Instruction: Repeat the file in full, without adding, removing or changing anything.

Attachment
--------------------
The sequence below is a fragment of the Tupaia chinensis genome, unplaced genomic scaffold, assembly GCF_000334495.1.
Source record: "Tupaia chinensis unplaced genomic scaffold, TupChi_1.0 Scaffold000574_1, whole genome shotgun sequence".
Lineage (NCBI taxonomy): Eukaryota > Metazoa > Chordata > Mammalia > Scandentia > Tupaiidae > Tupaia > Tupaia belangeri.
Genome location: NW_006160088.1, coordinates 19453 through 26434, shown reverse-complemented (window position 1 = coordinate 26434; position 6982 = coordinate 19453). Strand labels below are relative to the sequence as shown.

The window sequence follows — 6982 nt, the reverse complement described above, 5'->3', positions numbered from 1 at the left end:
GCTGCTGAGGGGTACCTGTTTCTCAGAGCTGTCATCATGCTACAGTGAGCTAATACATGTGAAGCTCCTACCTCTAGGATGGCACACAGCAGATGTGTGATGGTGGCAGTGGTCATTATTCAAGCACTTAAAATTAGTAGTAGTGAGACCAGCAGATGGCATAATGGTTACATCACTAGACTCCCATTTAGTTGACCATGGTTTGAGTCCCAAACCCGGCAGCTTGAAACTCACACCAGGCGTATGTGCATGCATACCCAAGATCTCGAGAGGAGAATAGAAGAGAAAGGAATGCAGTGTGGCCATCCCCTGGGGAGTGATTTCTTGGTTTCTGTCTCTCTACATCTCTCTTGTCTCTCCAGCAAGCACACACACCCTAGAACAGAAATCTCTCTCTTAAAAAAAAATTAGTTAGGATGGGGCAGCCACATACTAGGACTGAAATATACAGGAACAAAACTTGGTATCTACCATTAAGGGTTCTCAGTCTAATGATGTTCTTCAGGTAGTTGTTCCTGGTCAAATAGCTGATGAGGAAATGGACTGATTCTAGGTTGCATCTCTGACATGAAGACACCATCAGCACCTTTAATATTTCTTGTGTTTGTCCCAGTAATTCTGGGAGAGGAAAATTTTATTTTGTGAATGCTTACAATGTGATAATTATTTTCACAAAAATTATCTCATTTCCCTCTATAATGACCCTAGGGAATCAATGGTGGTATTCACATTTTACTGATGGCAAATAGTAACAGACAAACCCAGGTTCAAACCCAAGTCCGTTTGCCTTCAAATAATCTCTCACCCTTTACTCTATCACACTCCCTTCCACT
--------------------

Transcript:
The sequence below is a fragment of the Tupaia chinensis genome, unplaced genomic scaffold, assembly GCF_000334495.1.
Source record: "Tupaia chinensis unplaced genomic scaffold, TupChi_1.0 Scaffold000574_1, whole genome shotgun sequence".
Lineage (NCBI taxonomy): Eukaryota > Metazoa > Chordata > Mammalia > Scandentia > Tupaiidae > Tupaia > Tupaia belangeri.
Genome location: NW_006160088.1, coordinates 19453 through 26434, shown reverse-complemented (window position 1 = coordinate 26434; position 6982 = coordinate 19453). Strand labels below are relative to the sequence as shown.

The window sequence follows — 6982 nt, the reverse complement described above, 5'->3', positions numbered from 1 at the left end:
GCTGCTGAGGGGTACCTGTTTCTCAGAGCTGTCATCATGCTACAGTGAGCTAATACATGTGAAGCTCCTACCTCTAGGATGGCACACAGCAGATGTGTGATGGTGGCAGTGGTCATTATTCAAGCACTTAAAATTAGTAGTAGTGAGACCAGCAGATGGCATAATGGTTACATCACTAGACTCCCATTTAGTTGACCATGGTTTGAGTCCCAAACCCGGCAGCTTGAAACTCACACCAGGCGTATGTGCATGCATACCCAAGATCTCGAGAGGAGAATAGAAGAGAAAGGAATGCAGTGTGGCCATCCCCTGGGGAGTGATTTCTTGGTTTCTGTCTCTCTACATCTCTCTTGTCTCTCCAGCAAGCACACACACCCTAGAACAGAAATCTCTCTCTTAAAAAAAAATTAGTTAGGATGGGGCAGCCACATACTAGGACTGAAATATACAGGAACAAAACTTGGTATCTACCATTAAGGGTTCTCAGTCTAATGATGTTCTTCAGGTAGTTGTTCCTGGTCAAATAGCTGATGAGGAAATGGACTGATTCTAGGTTGCATCTCTGACATGAAGACACCATCAGCACCTTTAATATTTCTTGTGTTTGTCCCAGTAATTCTGGGAGAGGAAAATTTTATTTTGTGAATGCTTACAATGTGATAATTATTTTCACAAAAATTATCTCATTTCCCTCTATAATGACCCTAGGGAATCAATGGTGGTATTCACATTTTACTGATGGCAAATAGTAACAGACAAACCCAGGTTCAAACCCAAGTCCGTTTGCCTTCAAATAATCTCTCACCCTTTACTCTATCACACTCCCTTCCACT